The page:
Researchers Find First Planet from Another Galaxy

The extragalactic exoplanet has come to the Milky Way
An artist's rendering of HIP 13044 b, an extragalactic planet that now orbits a star in the Milky Way. The star – and the planet – are from a smaller dwarf gallery that was absorbed by the Milky Way billions of years ago. ESO/L. Calçada

With all the exoplanet hunting going these days, astronomers have now logged more than 500 planets orbiting other stars in the Milky Way. Detecting planets in other galaxies, however, is still beyond the reach of scientific technology. But researchers have now discovered the next best thing – a planet of extragalactic origins orbiting a star within our galaxy that was deposited there billions of years ago when the Milky Way swallowed up a smaller dwarf galaxy.

The star, known as HIP 13044, resides some 2,000 light years from Earth in a part of the galaxy known as the Helmi stream – a group of stars that belonged to a smaller galaxy that was absorbed by the Milky Way six to nine billion years ago. And the planet – HIP 13044 b, is interesting for a variety of reasons beyond the fact that it’s the first extragalactic planet ever detected.

HIP 13044 b has a minimum mass of 1.25 times that of Jupiter, so it’s a relatively large planet. And it is orbiting really close to its host star, making a full orbit in just 16.2 Earth days. At its closest point during its elliptical orbit, the planet comes within one solar diameter from its star.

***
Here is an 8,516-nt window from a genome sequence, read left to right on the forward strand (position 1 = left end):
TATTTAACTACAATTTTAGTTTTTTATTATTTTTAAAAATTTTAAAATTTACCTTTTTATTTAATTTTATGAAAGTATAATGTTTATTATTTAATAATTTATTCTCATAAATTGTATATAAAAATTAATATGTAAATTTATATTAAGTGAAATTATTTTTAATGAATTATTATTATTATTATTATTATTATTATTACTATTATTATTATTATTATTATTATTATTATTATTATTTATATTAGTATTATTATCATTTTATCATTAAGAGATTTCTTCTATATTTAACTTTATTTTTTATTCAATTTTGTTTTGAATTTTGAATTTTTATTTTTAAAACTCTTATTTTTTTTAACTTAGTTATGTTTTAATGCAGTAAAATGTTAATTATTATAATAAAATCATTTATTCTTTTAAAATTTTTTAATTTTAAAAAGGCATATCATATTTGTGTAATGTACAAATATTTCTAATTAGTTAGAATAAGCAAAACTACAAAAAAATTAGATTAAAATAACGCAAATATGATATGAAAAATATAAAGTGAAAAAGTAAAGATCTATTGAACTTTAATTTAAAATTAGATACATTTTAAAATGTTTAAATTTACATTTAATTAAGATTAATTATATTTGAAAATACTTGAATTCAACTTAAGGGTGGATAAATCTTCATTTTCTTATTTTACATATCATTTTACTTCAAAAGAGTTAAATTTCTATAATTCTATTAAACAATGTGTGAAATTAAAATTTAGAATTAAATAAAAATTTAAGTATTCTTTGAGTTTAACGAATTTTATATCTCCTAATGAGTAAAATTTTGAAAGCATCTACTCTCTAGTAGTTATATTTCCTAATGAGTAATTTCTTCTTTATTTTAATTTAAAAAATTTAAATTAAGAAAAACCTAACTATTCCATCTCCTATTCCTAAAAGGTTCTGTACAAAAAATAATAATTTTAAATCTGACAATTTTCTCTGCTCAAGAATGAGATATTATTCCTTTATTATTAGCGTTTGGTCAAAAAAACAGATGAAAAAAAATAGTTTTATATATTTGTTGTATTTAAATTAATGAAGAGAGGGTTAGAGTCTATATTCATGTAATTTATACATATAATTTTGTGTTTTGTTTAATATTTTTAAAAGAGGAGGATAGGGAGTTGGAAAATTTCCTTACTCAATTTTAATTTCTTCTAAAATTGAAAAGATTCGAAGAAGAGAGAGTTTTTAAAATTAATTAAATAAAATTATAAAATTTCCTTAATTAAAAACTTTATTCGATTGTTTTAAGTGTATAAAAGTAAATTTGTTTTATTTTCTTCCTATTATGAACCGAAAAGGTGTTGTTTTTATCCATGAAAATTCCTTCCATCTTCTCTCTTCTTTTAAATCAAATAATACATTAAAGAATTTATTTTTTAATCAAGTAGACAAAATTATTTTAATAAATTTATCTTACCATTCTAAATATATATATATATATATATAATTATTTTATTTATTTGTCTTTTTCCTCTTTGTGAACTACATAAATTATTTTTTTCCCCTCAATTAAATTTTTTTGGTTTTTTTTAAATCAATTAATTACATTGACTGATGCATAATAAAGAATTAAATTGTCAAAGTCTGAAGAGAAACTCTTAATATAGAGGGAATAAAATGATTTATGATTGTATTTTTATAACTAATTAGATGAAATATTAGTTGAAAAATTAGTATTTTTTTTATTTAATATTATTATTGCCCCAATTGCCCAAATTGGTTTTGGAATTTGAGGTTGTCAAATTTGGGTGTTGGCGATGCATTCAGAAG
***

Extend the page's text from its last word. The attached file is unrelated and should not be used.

It’s hypothesized that HIP 13044 b didn’t always orbit so closely. The planet is unique for study because it apparently has survived its star’s red giant phase, when the star expands to massive size after using up the hydrogen supply at its core. It’s one of only a few exoplanets to have survived this event, and could lend some interesting insights into the fate of our own solar system as our own sun is on pace to undergo its own red giant phase at some point in the future, likely around 5 billion years from now.

HIP 13044 b was likely pulled in closer to its host during this period, when any planets that were inside its orbit were swallowed up by the star. HIP 13044 b might not be long for this galaxy either; the star has collapsed back down as part of its evolutionary cycle, but as it nears the end of its life it will expand again, likely engulfing the planet. It’s a fate our own solar system, and our own planet, likely shares.